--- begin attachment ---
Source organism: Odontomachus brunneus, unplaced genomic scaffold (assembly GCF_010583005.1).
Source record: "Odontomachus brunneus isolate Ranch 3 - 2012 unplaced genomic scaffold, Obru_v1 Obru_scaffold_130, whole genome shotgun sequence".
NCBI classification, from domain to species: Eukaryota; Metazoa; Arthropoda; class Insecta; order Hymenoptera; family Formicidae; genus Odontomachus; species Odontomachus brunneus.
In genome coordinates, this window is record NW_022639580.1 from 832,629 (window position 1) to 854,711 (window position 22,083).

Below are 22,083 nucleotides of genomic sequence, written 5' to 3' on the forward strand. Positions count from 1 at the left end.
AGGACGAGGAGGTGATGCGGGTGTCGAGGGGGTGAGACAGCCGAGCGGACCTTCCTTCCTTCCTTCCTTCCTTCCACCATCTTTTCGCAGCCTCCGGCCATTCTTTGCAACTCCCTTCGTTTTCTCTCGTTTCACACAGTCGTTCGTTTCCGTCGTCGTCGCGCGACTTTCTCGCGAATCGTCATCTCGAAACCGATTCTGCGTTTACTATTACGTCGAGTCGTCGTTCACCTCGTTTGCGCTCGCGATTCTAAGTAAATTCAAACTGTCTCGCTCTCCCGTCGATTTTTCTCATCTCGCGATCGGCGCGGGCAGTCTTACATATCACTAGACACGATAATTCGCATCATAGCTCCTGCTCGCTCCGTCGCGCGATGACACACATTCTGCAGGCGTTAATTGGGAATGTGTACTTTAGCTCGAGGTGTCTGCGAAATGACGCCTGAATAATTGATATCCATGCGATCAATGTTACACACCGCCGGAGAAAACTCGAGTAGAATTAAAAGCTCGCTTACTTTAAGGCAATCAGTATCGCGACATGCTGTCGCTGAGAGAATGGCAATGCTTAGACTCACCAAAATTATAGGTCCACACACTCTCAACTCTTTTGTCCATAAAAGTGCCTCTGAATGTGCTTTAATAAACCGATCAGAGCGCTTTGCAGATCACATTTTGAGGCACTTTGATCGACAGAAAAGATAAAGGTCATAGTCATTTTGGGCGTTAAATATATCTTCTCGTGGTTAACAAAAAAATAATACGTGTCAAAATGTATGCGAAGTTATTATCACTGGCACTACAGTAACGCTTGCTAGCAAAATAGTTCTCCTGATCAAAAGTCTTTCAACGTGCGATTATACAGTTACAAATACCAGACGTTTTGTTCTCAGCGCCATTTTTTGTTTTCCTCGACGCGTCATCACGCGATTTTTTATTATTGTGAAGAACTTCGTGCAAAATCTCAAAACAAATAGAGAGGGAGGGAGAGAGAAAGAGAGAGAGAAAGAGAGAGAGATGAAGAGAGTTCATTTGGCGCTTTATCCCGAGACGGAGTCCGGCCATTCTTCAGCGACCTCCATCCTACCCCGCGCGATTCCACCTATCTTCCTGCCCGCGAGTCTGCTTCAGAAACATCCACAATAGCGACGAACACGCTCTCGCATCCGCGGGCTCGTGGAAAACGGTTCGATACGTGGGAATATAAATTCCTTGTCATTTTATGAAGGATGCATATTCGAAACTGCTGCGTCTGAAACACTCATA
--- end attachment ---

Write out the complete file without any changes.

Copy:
Source organism: Odontomachus brunneus, unplaced genomic scaffold (assembly GCF_010583005.1).
Source record: "Odontomachus brunneus isolate Ranch 3 - 2012 unplaced genomic scaffold, Obru_v1 Obru_scaffold_130, whole genome shotgun sequence".
NCBI classification, from domain to species: Eukaryota; Metazoa; Arthropoda; class Insecta; order Hymenoptera; family Formicidae; genus Odontomachus; species Odontomachus brunneus.
In genome coordinates, this window is record NW_022639580.1 from 832,629 (window position 1) to 854,711 (window position 22,083).

Below are 22,083 nucleotides of genomic sequence, written 5' to 3' on the forward strand. Positions count from 1 at the left end.
AGGACGAGGAGGTGATGCGGGTGTCGAGGGGGTGAGACAGCCGAGCGGACCTTCCTTCCTTCCTTCCTTCCTTCCACCATCTTTTCGCAGCCTCCGGCCATTCTTTGCAACTCCCTTCGTTTTCTCTCGTTTCACACAGTCGTTCGTTTCCGTCGTCGTCGCGCGACTTTCTCGCGAATCGTCATCTCGAAACCGATTCTGCGTTTACTATTACGTCGAGTCGTCGTTCACCTCGTTTGCGCTCGCGATTCTAAGTAAATTCAAACTGTCTCGCTCTCCCGTCGATTTTTCTCATCTCGCGATCGGCGCGGGCAGTCTTACATATCACTAGACACGATAATTCGCATCATAGCTCCTGCTCGCTCCGTCGCGCGATGACACACATTCTGCAGGCGTTAATTGGGAATGTGTACTTTAGCTCGAGGTGTCTGCGAAATGACGCCTGAATAATTGATATCCATGCGATCAATGTTACACACCGCCGGAGAAAACTCGAGTAGAATTAAAAGCTCGCTTACTTTAAGGCAATCAGTATCGCGACATGCTGTCGCTGAGAGAATGGCAATGCTTAGACTCACCAAAATTATAGGTCCACACACTCTCAACTCTTTTGTCCATAAAAGTGCCTCTGAATGTGCTTTAATAAACCGATCAGAGCGCTTTGCAGATCACATTTTGAGGCACTTTGATCGACAGAAAAGATAAAGGTCATAGTCATTTTGGGCGTTAAATATATCTTCTCGTGGTTAACAAAAAAATAATACGTGTCAAAATGTATGCGAAGTTATTATCACTGGCACTACAGTAACGCTTGCTAGCAAAATAGTTCTCCTGATCAAAAGTCTTTCAACGTGCGATTATACAGTTACAAATACCAGACGTTTTGTTCTCAGCGCCATTTTTTGTTTTCCTCGACGCGTCATCACGCGATTTTTTATTATTGTGAAGAACTTCGTGCAAAATCTCAAAACAAATAGAGAGGGAGGGAGAGAGAAAGAGAGAGAGAAAGAGAGAGAGATGAAGAGAGTTCATTTGGCGCTTTATCCCGAGACGGAGTCCGGCCATTCTTCAGCGACCTCCATCCTACCCCGCGCGATTCCACCTATCTTCCTGCCCGCGAGTCTGCTTCAGAAACATCCACAATAGCGACGAACACGCTCTCGCATCCGCGGGCTCGTGGAAAACGGTTCGATACGTGGGAATATAAATTCCTTGTCATTTTATGAAGGATGCATATTCGAAACTGCTGCGTCTGAAACACTCATA